Anonymous (4:13 PM) "With apologies in advance to 'Paranoid'":
    Oops, I haven't done enough to live up to my name. :)

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  22. Reason #1 for Anonymity: Being Heard and Reputation

    Enough people on this campus are so polarized that they are unwilling to listen to those with whom they disagree. Someone who disagrees with you might at least bother to read what you write without immediately rejecting it if you post as anonymous rather than under your own name.

    Take, for example, Ken Anderson’s post on discretion. Although I disagreed with his bullet points, there was a lot that was reasonable in what he wrote. Nevertheless, the 1:33 PM Anonymous rejected what Ken had to say because it was coming from Ken more than because of anything in particular about Ken’s post. Later, an anonymous or some anonymouses started implying that it had to do with his national origin.

    On this post, anonymous (1:30 PM) and I are dismissed as wacky and crazy by Anonymous (8:47 AM). Why would I want my name to be associated with my comments? Having my name there would mean when I serve on a committee with Anonymous (8:47 AM), s/he will already have made up his/her mind that I’m crazy and therefore would not take what I have to say seriously.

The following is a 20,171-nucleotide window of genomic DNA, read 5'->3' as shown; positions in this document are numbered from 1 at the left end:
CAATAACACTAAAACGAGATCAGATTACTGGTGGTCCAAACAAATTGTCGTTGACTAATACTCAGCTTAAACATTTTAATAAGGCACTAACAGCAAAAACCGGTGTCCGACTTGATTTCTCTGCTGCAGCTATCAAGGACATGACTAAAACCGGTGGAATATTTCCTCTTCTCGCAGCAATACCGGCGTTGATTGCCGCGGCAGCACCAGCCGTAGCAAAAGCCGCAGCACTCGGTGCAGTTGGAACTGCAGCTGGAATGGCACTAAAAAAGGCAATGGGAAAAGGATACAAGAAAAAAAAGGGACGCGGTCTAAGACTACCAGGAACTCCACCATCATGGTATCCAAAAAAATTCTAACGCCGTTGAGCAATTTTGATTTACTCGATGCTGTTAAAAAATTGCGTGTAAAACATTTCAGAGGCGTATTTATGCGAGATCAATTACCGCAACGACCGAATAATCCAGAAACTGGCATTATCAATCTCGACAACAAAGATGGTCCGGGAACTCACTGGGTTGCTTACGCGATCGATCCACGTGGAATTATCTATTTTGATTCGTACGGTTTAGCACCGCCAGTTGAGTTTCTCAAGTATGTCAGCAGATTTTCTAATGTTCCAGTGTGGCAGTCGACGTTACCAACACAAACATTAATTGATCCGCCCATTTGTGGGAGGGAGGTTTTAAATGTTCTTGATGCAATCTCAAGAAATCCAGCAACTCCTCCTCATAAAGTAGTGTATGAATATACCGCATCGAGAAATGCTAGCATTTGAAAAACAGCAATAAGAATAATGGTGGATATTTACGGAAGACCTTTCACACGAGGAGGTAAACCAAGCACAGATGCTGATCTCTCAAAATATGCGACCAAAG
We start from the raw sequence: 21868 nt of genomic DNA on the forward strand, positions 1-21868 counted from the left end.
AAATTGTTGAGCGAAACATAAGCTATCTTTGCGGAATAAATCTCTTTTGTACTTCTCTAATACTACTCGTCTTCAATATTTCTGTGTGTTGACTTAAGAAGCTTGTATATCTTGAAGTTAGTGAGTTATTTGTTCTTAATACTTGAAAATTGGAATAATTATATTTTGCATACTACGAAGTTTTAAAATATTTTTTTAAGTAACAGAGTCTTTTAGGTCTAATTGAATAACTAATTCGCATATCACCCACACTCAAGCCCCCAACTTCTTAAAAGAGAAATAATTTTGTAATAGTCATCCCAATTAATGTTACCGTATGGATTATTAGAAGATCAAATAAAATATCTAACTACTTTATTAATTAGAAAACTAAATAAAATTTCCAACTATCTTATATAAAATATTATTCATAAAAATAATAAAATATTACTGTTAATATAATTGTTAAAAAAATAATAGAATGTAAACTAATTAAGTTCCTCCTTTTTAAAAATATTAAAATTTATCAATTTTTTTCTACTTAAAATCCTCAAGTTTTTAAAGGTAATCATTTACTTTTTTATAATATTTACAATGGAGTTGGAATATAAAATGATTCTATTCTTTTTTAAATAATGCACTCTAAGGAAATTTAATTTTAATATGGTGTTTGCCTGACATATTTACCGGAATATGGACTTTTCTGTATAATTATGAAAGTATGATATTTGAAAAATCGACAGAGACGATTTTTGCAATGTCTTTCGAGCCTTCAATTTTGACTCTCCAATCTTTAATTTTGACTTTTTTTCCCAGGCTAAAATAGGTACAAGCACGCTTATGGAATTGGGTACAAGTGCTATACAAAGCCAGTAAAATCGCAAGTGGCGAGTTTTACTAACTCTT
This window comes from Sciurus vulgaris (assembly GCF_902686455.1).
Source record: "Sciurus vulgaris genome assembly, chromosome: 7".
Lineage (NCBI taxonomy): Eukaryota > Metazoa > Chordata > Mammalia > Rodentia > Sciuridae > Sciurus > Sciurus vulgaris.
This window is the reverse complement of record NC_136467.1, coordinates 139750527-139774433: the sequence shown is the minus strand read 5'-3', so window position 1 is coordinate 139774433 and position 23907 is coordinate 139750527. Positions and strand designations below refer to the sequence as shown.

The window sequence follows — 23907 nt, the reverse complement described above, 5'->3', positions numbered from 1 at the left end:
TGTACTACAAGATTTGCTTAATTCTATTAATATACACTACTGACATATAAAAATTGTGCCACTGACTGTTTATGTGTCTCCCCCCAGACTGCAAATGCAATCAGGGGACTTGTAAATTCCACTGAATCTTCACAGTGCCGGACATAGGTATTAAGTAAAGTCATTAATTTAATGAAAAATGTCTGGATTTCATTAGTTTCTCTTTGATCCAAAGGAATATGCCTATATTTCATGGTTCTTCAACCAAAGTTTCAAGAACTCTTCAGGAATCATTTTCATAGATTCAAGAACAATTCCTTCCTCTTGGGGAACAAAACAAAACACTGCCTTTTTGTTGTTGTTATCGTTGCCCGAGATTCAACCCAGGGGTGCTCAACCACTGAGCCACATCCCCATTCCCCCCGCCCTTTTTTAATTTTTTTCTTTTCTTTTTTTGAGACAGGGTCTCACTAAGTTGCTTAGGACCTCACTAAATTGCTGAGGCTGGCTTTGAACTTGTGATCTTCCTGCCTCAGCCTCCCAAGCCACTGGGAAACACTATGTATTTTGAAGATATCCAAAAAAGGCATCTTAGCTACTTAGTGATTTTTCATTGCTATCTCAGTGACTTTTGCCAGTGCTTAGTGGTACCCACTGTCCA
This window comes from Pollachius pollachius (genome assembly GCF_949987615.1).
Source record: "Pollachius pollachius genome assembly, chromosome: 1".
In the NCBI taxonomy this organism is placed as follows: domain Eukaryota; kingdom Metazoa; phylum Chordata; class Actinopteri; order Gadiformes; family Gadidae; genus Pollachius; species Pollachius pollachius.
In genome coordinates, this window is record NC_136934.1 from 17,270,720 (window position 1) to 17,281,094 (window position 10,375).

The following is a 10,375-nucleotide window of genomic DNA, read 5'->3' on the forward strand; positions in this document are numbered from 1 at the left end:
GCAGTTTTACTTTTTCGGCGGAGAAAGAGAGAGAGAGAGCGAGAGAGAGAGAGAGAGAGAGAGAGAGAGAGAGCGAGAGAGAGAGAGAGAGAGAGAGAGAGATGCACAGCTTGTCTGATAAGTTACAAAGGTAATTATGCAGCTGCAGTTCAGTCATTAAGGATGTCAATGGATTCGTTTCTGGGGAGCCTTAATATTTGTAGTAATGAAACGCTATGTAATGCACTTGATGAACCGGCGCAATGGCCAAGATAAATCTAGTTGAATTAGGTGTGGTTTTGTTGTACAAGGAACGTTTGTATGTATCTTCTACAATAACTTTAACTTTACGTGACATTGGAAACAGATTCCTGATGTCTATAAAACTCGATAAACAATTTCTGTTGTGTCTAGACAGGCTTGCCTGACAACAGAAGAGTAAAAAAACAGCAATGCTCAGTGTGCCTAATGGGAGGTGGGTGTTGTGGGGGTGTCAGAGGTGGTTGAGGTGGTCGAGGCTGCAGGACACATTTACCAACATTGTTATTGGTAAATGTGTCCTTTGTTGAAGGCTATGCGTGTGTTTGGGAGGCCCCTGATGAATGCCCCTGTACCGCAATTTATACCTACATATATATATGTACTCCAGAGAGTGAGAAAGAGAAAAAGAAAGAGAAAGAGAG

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  23. Reason #2 for Anonymity: Being Heard and Status

    The following types of statements can occasionally be heard on campus, usually made with a dismissive tone of voice. She only has a master’s degree, no doctorate. He’s only written x papers. She’s never had a grant. He’s in the y department; you know that field of study is a joke. She’s not a full professor. He’s only a full professor because he had an in with someone. They treat her like she's the greatest, but she's never won any prestigious international awards.

    Most of us who comment on this blog are just concerned citizens. We did not write dissertations on labor organization in higher education. Most of us cannot claim much special expertise beyond our own experience. Even though most of us, even the most decorated, lack credentials in the topics of this blog, the academic pecking order still matters to some. Writing as anonymous prevents those readers from prejudging based the esteem they hold or don't hold for our academic credentials.